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Soloist to live dream on Spring Sing stage

Fourth-year history student Suze Papazyan will perform her original song “Forever for Now” as a solo artist at Spring Sing.

By Jenna Maffucci

May 17, 2013 1:10 a.m.

As a kid, fourth-year history student Suze Papazyan envisioned herself performing on a massive stage in front of an even bigger audience. That image was more of a fantasy back when she wrote small musical rhymes in elementary school; but the UCLA community will see that image as a reality when she participates in UCLA’s Spring Sing as a solo vocal performer.

A first-time participant in Spring Sing, Papazyan will perform an original song, “Forever for Now.” Papazyan said her lyrics usually embody a personal experience or feeling, but the content of this song portrays the concept of a hope or a dream.

“This is more of a theme or an image that I saw in myself,” Papazyan said. “I developed a story in my head, and the words just flowed from that story. It almost felt like I was writing a poem with a melody to it; the lyrics inspired the music.”

Papazyan said her music is heavily inspired by singers who have put forth heart-wrenching, meaningful music, such as Ella Fitzgerald, Billie Holiday, Celine Dion and Florence Welch.

Jen Hioki, a fourth-year international development studies student and Papazyan’s talent director for Spring Sing, said Papazyan’s musical style has a Christina Aguilera ballad-type feel, with hints of blues and jazz.

“We decided to put her in the show because she was so different,” said Hioki, who is also the senior student supervisor for the accounting and sales entry department at the Daily Bruin. “Spring Sing has a lot of performers who choose to do upbeat or folk songs, but her music has more of a soulful, bluesy feel to it that you don’t see in the show often.”

On stage, Papazyan will sing while playing the keyboard. Typically, she said she tends to write lyrics before she puts them to a melody, but the components of her Spring Sing performance song came together almost simultaneously at the piano.

“In general, whether I’m doing an original or (a) cover, it’s always something that’s relaying a certain emotion within,” Papazyan said. “I tend to close my eyes a lot when I sing; being expressive is just the nature of my relationship to performing.”

Terrence Jegaraj, a third-year vocal performance student, said Papazyan’s passion during performance is entrancing. Jegaraj is a member of Medleys A Cappella with Papazyan and said Papazayan’s voice emulates styles from a broad range of female artists, from Ellie Goulding to Welch of Florence and the Machine.

“It’s almost like she has an alter ego when she performs,” Jegaraj said. “She is so impassioned when she sings and has such strong stage presence; it’s hard to take your eyes off of her.”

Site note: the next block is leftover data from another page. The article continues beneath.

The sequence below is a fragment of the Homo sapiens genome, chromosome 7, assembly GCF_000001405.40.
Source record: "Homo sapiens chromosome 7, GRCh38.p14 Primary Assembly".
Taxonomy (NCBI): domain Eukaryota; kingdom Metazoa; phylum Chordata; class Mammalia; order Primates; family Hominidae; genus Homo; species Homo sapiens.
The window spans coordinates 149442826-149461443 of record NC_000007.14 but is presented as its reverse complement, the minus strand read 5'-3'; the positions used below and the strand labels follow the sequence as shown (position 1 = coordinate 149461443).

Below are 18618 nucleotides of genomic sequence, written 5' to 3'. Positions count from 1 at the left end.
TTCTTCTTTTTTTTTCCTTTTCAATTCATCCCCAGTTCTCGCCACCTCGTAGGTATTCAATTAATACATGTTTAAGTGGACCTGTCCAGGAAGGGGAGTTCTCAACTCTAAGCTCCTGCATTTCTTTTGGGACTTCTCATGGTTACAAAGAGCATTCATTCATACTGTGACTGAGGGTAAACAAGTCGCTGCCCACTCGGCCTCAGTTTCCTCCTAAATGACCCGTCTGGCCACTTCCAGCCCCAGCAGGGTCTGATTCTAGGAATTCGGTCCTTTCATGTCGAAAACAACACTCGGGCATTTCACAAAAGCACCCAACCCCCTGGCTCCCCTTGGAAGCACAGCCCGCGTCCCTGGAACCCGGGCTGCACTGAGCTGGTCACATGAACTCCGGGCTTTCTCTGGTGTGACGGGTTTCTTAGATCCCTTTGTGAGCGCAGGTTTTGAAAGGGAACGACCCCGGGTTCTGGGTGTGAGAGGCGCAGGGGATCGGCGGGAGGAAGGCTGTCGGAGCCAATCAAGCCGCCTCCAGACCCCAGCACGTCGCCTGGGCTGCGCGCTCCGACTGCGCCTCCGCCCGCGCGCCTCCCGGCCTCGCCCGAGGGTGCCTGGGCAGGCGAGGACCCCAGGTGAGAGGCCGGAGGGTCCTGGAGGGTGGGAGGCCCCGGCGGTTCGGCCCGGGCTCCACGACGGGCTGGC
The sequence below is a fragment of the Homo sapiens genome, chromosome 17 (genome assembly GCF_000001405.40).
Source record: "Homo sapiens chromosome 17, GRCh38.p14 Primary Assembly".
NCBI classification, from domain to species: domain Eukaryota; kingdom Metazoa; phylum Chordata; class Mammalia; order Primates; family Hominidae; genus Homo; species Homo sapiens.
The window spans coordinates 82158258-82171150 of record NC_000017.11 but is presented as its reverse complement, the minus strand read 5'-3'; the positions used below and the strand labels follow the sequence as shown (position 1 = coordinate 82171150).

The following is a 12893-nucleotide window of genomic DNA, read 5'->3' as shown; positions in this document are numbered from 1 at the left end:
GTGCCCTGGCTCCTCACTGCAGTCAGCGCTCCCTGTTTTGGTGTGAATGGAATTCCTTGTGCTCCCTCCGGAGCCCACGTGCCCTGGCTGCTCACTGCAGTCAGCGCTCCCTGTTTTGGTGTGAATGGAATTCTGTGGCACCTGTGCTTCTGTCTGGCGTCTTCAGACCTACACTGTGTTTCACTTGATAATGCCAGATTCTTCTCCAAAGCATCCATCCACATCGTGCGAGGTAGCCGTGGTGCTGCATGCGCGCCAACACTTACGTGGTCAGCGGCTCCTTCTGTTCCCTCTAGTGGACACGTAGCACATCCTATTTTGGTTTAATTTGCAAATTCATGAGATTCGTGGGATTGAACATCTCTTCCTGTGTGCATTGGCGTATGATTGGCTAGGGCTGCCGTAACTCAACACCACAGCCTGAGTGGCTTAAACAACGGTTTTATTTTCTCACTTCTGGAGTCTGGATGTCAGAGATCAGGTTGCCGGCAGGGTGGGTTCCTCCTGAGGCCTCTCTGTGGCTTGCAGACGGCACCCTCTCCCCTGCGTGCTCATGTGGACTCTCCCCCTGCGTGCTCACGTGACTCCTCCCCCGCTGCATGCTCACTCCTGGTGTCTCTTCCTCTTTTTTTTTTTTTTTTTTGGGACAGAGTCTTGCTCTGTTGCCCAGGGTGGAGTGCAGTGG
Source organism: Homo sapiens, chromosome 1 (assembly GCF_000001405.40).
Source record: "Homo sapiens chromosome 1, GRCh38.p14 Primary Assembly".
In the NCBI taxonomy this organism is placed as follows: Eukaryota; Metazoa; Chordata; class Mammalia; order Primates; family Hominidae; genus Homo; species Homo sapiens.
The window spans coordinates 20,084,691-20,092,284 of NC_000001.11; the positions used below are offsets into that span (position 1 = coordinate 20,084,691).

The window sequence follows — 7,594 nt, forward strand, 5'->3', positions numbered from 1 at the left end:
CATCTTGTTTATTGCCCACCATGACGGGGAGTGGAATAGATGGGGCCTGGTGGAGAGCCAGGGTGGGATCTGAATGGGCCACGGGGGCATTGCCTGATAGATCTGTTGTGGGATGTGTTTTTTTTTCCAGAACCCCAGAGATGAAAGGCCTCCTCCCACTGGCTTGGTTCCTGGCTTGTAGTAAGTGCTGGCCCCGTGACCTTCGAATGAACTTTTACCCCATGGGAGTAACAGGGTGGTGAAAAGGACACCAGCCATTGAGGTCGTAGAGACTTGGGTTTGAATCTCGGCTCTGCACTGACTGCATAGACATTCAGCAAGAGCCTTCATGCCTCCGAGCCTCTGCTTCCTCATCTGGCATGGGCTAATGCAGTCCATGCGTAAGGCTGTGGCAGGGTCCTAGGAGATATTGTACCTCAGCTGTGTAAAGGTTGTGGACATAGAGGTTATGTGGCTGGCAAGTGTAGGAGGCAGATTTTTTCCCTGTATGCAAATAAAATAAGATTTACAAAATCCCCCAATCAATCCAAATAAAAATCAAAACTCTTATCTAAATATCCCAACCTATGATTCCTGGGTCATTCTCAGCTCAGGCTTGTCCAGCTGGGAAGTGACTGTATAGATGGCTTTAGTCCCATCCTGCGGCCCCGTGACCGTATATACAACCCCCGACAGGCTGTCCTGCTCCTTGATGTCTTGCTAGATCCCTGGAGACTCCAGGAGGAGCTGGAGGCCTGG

Although Papazyan said she is not sure of her future career plans, she said she will always make singing and her involvement with music a strong aspect of her life.

As a UCLA student, Papazyan has continued to do just that. During her first year, she participated in a HOOLIGAN Theatre Company production, and joined Medleys A Cappella in her second year. When the group went to the International Championship of Collegiate A Cappella in February, she won outstanding soloist during one of the rounds.

“When you’re performing a cover of a song or doing a solo with an a cappella group, you’re vulnerable to people because you’re singing and they’re hearing your voice,” Papazyan said. “But presenting your own song is a whole different level; it’s your own feelings and words.”

Jegaraj said many of the members of Medleys A Cappella have not heard her original music, and that the performance will be an experience to remember not only for Papazyan but also for her friends.

“It’s just going to be her and a piano up there, with thousands of people watching,” Jegaraj said. “I think that’s going to be such a memorable accomplishment, and the people that know her are going to be so proud. Watching a friend play their music in Pauley is like watching them perform at the Staples Center. It’s huge.”

It took Papazyan a little more than three years before she gained the courage to audition for Spring Sing. But she said she always likes to believe that she should take chances when she has nothing to lose. That mentality fueled her choice to audition.

“Her decision to audition was a very last-minute thing. She turned in her application minutes before the deadline,” Hioki said. “But she didn’t seem nervous, she was very composed and confident with her song.”

Keeping that composure in front of the large audience Spring Sing usually attracts will be key for Papazyan’s performance.

“I feel myself getting nervous if I think about it too much, but then I think about how I dreamed of this as a kid,” Papazyan said. “That tends to drive out the nervousness. It’s a once in a lifetime opportunity.”

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Jenna Maffucci
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